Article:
"Both fire companies were approached a few years ago so that the second siren should not go off," noted Gockley who also expresses a willingness to work with Mowen to look into Mast’s concerns.

"I’m concerned that the fire siren goes off for a non-fire related incident," commented Council Member Robert Good. "If they need the fire company to respond to an automobile accident, how will they do that if they don’t sound the siren?"

Mast responded that she felt there may be some inconsistency with regard to how the siren is used in such incidents. Mowen reiterated several times a commitment to follow up with Mast and her neighbors and to see what might be worked out.

In related news, during general comments, Good congratulated Police Chief William Harvey and his staff for a job well done.

"I am more and more impressed with our police department," said Good. "I think the (police department report) is pretty eye-opening as to what occurs with the criminal element within our community. Our clearance rates compared to the national average show we are obviously ahead of the game. We can be very proud."

Harvey gave credit to Lt. Chris McKim for compiling the monthly reports.

Good added that he gets to read some of the e-mails about compliments to the officers and the department as a whole received from those living within the community.

"From victims and people who have experienced tragedy, the department not only receives compliments on the department’s professionalism but also the compassion officers show under very stressful times. It speaks so highly of a department that can put those two elements together and that speaks to good leadership."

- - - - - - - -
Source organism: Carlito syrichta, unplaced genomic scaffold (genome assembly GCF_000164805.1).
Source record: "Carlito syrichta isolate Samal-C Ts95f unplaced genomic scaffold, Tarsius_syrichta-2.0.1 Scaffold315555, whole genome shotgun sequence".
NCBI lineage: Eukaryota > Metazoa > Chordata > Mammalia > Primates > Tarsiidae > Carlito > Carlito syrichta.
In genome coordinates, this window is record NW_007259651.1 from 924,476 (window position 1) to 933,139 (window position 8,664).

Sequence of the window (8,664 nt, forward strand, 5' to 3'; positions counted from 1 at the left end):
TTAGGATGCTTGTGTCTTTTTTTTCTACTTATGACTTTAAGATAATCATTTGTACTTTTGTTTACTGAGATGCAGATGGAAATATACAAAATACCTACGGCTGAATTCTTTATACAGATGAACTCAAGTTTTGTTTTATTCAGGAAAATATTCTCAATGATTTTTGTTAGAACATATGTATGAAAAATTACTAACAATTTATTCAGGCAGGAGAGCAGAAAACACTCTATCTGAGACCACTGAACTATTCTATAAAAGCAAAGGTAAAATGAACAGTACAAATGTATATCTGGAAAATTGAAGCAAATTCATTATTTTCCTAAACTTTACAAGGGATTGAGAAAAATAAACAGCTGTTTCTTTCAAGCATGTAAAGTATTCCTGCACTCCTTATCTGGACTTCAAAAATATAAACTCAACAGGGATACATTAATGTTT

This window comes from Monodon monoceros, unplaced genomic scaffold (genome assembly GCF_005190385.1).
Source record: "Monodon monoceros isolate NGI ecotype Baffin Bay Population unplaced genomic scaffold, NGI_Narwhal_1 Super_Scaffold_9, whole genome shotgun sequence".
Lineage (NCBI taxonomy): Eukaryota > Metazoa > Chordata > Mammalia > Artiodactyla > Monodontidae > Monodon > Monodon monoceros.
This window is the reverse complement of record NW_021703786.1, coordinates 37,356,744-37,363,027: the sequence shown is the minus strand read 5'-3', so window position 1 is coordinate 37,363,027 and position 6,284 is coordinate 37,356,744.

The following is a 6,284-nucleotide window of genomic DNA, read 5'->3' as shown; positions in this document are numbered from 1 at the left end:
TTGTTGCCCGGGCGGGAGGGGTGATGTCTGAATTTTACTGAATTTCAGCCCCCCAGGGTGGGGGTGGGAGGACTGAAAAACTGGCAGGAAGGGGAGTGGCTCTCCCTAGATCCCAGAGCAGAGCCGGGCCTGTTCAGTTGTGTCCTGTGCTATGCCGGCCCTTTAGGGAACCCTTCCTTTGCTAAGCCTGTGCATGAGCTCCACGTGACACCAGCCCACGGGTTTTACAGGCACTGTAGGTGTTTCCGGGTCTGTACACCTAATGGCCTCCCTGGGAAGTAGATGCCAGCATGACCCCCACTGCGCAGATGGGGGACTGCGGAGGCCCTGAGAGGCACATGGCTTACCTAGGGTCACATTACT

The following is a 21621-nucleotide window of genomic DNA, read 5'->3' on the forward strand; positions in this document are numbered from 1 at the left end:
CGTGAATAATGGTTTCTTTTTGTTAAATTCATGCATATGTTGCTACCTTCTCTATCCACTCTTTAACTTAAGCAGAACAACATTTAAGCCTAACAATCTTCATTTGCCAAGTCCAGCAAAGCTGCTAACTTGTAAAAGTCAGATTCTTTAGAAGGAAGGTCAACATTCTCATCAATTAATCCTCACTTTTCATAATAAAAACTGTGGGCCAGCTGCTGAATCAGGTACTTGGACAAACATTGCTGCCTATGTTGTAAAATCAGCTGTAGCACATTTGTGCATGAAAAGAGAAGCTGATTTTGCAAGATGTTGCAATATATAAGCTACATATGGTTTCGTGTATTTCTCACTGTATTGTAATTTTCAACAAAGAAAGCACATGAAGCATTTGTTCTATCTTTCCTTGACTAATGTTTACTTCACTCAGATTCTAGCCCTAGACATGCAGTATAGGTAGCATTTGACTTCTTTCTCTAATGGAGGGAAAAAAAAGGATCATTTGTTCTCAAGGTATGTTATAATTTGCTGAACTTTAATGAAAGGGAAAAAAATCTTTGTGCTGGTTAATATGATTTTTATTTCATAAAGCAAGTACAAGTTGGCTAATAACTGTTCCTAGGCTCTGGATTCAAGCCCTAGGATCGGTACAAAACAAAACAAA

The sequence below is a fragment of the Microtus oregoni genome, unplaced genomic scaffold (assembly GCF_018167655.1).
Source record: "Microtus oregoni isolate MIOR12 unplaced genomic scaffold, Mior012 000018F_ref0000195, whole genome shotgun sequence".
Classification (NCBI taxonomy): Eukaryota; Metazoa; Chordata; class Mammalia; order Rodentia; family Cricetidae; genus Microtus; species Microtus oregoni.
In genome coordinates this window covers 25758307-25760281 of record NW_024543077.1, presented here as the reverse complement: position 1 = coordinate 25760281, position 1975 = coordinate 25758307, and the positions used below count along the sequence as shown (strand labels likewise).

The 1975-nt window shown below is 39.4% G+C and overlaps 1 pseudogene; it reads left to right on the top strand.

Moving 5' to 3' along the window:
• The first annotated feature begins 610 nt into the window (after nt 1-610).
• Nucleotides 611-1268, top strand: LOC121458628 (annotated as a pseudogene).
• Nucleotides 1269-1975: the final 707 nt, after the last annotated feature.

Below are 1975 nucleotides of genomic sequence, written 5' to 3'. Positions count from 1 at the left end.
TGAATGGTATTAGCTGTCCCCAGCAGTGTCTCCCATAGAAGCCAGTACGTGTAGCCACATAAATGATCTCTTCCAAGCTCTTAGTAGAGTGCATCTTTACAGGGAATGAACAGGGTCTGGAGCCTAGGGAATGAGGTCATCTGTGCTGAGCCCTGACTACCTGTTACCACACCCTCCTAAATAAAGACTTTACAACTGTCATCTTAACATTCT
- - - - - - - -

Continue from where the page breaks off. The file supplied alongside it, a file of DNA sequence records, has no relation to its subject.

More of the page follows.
Mowen agreed.

"I just want to say how extremely happy I am with the direction of our police department over the past several years," added Mowen. "In my tenure I don’t remember all the people who have said how they appreciate the professionalism of the department. It speaks tons to the leadership below me and I congratulate the department."

In other council news, members approved a new street closure plan for the upcoming 2012 Ephrata Fair. According to the plan, the Pioneer Fire Company will post temporary no-parking signs on Fulton Street beginning at 12:01 a.m. Tuesday, Sept. 25 through 6 a.m. on Sunday, Sept. 30. The signs will affect parking on both sides of West Fulton Street between South State Street and Arch Street impacting 13 spaces and one handicapped space. It will also affect East Fulton Street from South State Street to Lake Street, which will impact another nine parking spaces.

The Ephrata Fair Committee will be sending letters to all residents in the impacted area advising them of the changes.

"Just so people are aware that this is the first time that we’ve done this," noted Good. "This is to ensure that the largest piece of equipment the (Pioneer) fire company has can be clear to make the way through the streets considering the certain turning radius’ needed."

Good also said that one person who would be impacted by the temporary closure of a handicapped parking space indicated this would not create a problem.

For additional information on Ephrata Borough, visit www.ephrataboro.org. Gary P. Klinger welcomes your comments, questions and suggestions via e-mail at klingerglobal@gmail.com. More EPHRATA BOROUGH, page A16